|Capital allowances:||Normal rules apply.||Can be claimed but cannot be untilised against other income and cannot be carried forward or transferred under the group relief system (except for IBA).||Not available (except IBA claim for qualifying industrial building or structure).|
IRAS Practice: IRAS e-Tax Guide: ascertainment of income from business of making investment dated 11th of April 2012.
Cryptocurrency & ICOs as securities & virtual commodities as per Hong Kong law
The Hong Kong Securities and Futures Commission has remarked upon the growth and popularity of Initial Coin Offerings (ICOs) for raising money not only in Hong Kong but other Asian countries. This article confirms and explains how digital tokens that are offered or sold may be defined as "securities" and as such are therefore governed by the relevant securities legislation of Hong Kong.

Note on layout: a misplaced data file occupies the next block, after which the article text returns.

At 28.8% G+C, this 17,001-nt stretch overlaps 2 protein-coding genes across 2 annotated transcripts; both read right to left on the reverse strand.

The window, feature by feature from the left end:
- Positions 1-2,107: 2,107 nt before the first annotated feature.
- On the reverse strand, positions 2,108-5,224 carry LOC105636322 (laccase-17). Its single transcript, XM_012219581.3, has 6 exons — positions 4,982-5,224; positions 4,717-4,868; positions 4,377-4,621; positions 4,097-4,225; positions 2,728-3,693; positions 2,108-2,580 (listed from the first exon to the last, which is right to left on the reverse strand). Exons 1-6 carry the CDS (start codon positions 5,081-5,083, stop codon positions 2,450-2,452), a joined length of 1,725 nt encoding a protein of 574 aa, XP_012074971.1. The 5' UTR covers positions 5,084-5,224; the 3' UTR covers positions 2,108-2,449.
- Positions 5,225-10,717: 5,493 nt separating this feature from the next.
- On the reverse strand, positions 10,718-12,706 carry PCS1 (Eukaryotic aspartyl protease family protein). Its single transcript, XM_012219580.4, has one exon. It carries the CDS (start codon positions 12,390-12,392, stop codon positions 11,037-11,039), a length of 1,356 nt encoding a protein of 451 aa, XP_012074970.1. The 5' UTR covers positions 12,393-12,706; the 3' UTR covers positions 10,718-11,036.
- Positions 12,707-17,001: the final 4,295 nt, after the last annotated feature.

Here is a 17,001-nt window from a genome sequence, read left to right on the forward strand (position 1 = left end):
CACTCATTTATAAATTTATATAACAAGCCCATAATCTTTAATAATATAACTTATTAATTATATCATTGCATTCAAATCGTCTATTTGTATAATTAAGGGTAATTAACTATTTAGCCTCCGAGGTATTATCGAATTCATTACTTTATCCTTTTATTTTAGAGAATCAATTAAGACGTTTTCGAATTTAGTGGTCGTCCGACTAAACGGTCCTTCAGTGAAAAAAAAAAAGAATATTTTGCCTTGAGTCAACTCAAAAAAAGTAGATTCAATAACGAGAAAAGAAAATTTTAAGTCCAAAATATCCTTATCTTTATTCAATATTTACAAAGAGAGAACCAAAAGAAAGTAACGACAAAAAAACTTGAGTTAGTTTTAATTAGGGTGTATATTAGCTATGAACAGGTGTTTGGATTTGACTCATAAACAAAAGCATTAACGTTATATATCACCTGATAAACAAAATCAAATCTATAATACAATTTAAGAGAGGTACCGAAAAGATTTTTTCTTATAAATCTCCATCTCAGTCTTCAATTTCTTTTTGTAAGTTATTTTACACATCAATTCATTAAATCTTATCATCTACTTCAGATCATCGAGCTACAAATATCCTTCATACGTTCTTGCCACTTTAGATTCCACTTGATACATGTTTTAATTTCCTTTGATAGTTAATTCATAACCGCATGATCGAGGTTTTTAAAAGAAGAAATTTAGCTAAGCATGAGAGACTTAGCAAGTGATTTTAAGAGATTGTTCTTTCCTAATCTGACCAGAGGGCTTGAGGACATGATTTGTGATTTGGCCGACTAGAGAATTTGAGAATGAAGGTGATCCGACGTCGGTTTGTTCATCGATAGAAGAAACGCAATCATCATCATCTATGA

New licensing regulations for Trusts & Service Providers in Hong Kong
As per new regulations, all Hong Kong businesses providing Trustee Services, including Corporate Service Providers will not be able to operate without a valid trading license after March the 1st 2018. The new scheme is designed to better regulate individuals carrying out services within the financial sphere in Hong Kong and will be overseen and administered by the Hong Kong Companies Registry.
The terms of Hong Kong's new register of significant controllers and what it means for companies
As per new legislation, from March 1st 2018, every company incorporated in Hong Kong will be required to keep and maintain a register of all persons who have significant control of the company. The record must be updated as required and kept at the registered company address, even if there are no persons of significant control.